By Andy Goodell
Utilizing the value of teacher, student rapport
Connecting with students in meaningful ways, despite language differences, is a valuable skill.
Henry Hartzler, of Byron, Minnesota, is an elementary education major at the University of Iowa College of Education who is also seeking an English as a second language endorsement. He knows the value of these connections first hand.
During the spring 2017 semester, Hartzler is student teaching in a dual language third-grade classroom in Aldine, Texas. He will also serve as an ESL teacher at an elementary school in Alajuela, Costa Rica.
“Developing rapport with every student and watching them try their very best because they know that you truly care about their education is the reason I teach,” says Hartzler. “The way that a student’s face brightens up when they understand a challenging concept for the first time is my favorite part of every day.”
Over the past three years at the UI College of Education, Hartzler says he has been mentored by Associate Professor Carolyn Colvin. She worked alongside Hartzler at a tutoring program in the West Liberty Community School District. Here, Hartzler tutored adults in the community who were learning English as their second language.
Hartzler is student teaching in a dual
language third-grade classroom in
Hartzler also had the opportunity to conduct research alongside Colvin, two other undergraduate students, and Associate Professor Lia Plakans during the summer of 2016. This research included developing a rubric for evaluating literacy materials for English language learners. This kind of faculty support has spurred Hartzler toward his goals, even before coming to UI.
“Spanish is my second language,” says Hartzler. “Growing up, I was fortunate enough to have enthusiastic teachers who ignited within me a love for language learning.”
Having the opportunity to work in classrooms from the very first semester he was enrolled at the UI College of Education was highly advantageous for Hartzler. He says the depth of experience in actual classrooms, along with the top-tier faculty supporting him along the way, ensures that his students’ learning is at the center of the instruction he receives at the college.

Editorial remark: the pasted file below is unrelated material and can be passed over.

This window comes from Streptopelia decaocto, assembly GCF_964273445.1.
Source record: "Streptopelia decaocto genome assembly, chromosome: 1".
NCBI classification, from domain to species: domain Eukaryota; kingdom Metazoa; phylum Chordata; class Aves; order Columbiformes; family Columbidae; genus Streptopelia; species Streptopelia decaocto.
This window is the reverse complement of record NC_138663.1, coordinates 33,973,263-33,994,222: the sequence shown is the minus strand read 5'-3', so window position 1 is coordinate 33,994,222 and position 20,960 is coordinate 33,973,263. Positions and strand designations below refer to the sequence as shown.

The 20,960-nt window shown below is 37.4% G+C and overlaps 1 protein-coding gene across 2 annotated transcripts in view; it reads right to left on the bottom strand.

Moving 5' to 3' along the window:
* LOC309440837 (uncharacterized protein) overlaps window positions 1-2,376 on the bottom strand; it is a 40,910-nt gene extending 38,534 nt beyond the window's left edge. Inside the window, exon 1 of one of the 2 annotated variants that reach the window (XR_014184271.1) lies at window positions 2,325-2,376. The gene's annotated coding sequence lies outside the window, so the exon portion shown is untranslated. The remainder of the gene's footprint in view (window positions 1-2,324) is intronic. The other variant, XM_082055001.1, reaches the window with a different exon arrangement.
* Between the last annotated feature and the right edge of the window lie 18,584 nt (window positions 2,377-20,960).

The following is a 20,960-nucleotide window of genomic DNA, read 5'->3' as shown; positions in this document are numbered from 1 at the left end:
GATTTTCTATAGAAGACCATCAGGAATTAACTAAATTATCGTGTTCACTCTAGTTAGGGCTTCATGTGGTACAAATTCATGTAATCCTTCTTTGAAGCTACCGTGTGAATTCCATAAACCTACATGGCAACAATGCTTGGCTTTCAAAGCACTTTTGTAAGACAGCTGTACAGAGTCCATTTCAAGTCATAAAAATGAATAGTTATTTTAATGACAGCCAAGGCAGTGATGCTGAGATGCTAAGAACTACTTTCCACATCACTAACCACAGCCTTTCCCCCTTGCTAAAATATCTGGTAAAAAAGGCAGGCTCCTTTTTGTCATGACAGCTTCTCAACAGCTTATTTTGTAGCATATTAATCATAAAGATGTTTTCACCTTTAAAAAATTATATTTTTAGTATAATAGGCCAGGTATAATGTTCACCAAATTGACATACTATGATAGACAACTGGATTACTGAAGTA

“The feedback from practicum supervisors as they have observed me teach has taught me to self-evaluate, which has been very helpful during this semester of student teaching as I am several states away,” says Hartzler.
On campus, Hartzler says the Linda R. Baker Teacher Leader Center has been an incredible resource over the past three years. He finds the space to be open and inviting, which encourages dialog with his fellow pre-service teachers about lesson planning and their own assignments. Hartzler also praised the many workshops held at the TLC, saying he was able to be introduced to concepts across the spectrum of education.
The opportunities Hartzler has taken advantage of at the UI College of Education don’t end there. He’s also served as a student ambassador, which had him serving on student panels where he was able to articulate thoughts about education and how the college has prepared him to teach. During his UI College of Education experience, Hartzler has participated in a number of practicums, including those at Grant Wood Elementary, Kirkwood Elementary, and Iowa City West High School.
After graduation this May, Hartzler will work at Tomahawk Scout Reservation in northern Wisconsin to serve as a rock climbing and whitewater kayaking guide until August. At that time, he’ll begin a 27-month Peace Corps assignment as an environmental education primary teacher in Nicaragua.